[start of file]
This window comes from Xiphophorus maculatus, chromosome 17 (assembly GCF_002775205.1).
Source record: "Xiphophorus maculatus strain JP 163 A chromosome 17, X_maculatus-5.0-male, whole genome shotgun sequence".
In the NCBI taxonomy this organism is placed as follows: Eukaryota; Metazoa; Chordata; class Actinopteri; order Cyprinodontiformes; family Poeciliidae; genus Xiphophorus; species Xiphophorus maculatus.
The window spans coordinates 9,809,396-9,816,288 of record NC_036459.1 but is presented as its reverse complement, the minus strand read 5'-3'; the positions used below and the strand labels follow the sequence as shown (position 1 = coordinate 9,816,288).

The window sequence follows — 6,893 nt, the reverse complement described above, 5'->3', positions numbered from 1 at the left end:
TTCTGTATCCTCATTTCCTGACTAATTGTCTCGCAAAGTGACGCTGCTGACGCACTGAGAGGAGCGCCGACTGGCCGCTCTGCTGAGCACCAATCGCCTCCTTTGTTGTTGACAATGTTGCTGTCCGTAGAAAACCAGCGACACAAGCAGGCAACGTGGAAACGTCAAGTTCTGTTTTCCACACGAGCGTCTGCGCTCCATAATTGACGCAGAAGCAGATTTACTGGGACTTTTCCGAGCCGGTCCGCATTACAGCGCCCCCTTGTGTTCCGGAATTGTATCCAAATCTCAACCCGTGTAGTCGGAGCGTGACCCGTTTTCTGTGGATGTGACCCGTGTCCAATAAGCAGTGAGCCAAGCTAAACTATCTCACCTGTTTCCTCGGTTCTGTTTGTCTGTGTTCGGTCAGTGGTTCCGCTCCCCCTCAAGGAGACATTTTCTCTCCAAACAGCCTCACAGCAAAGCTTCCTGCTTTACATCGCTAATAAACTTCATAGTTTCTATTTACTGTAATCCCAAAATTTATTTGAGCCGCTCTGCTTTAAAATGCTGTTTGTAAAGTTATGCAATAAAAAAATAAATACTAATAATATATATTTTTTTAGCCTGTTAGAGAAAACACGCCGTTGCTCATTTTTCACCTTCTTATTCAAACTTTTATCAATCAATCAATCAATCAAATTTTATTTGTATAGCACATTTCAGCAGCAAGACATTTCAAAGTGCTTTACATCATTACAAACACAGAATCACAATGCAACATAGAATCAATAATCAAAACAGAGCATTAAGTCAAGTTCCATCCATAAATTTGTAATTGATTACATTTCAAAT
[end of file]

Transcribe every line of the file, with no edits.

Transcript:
This window comes from Xiphophorus maculatus, chromosome 17 (assembly GCF_002775205.1).
Source record: "Xiphophorus maculatus strain JP 163 A chromosome 17, X_maculatus-5.0-male, whole genome shotgun sequence".
In the NCBI taxonomy this organism is placed as follows: Eukaryota; Metazoa; Chordata; class Actinopteri; order Cyprinodontiformes; family Poeciliidae; genus Xiphophorus; species Xiphophorus maculatus.
The window spans coordinates 9,809,396-9,816,288 of record NC_036459.1 but is presented as its reverse complement, the minus strand read 5'-3'; the positions used below and the strand labels follow the sequence as shown (position 1 = coordinate 9,816,288).

The window sequence follows — 6,893 nt, the reverse complement described above, 5'->3', positions numbered from 1 at the left end:
TTCTGTATCCTCATTTCCTGACTAATTGTCTCGCAAAGTGACGCTGCTGACGCACTGAGAGGAGCGCCGACTGGCCGCTCTGCTGAGCACCAATCGCCTCCTTTGTTGTTGACAATGTTGCTGTCCGTAGAAAACCAGCGACACAAGCAGGCAACGTGGAAACGTCAAGTTCTGTTTTCCACACGAGCGTCTGCGCTCCATAATTGACGCAGAAGCAGATTTACTGGGACTTTTCCGAGCCGGTCCGCATTACAGCGCCCCCTTGTGTTCCGGAATTGTATCCAAATCTCAACCCGTGTAGTCGGAGCGTGACCCGTTTTCTGTGGATGTGACCCGTGTCCAATAAGCAGTGAGCCAAGCTAAACTATCTCACCTGTTTCCTCGGTTCTGTTTGTCTGTGTTCGGTCAGTGGTTCCGCTCCCCCTCAAGGAGACATTTTCTCTCCAAACAGCCTCACAGCAAAGCTTCCTGCTTTACATCGCTAATAAACTTCATAGTTTCTATTTACTGTAATCCCAAAATTTATTTGAGCCGCTCTGCTTTAAAATGCTGTTTGTAAAGTTATGCAATAAAAAAATAAATACTAATAATATATATTTTTTTAGCCTGTTAGAGAAAACACGCCGTTGCTCATTTTTCACCTTCTTATTCAAACTTTTATCAATCAATCAATCAATCAAATTTTATTTGTATAGCACATTTCAGCAGCAAGACATTTCAAAGTGCTTTACATCATTACAAACACAGAATCACAATGCAACATAGAATCAATAATCAAAACAGAGCATTAAGTCAAGTTCCATCCATAAATTTGTAATTGATTACATTTCAAAT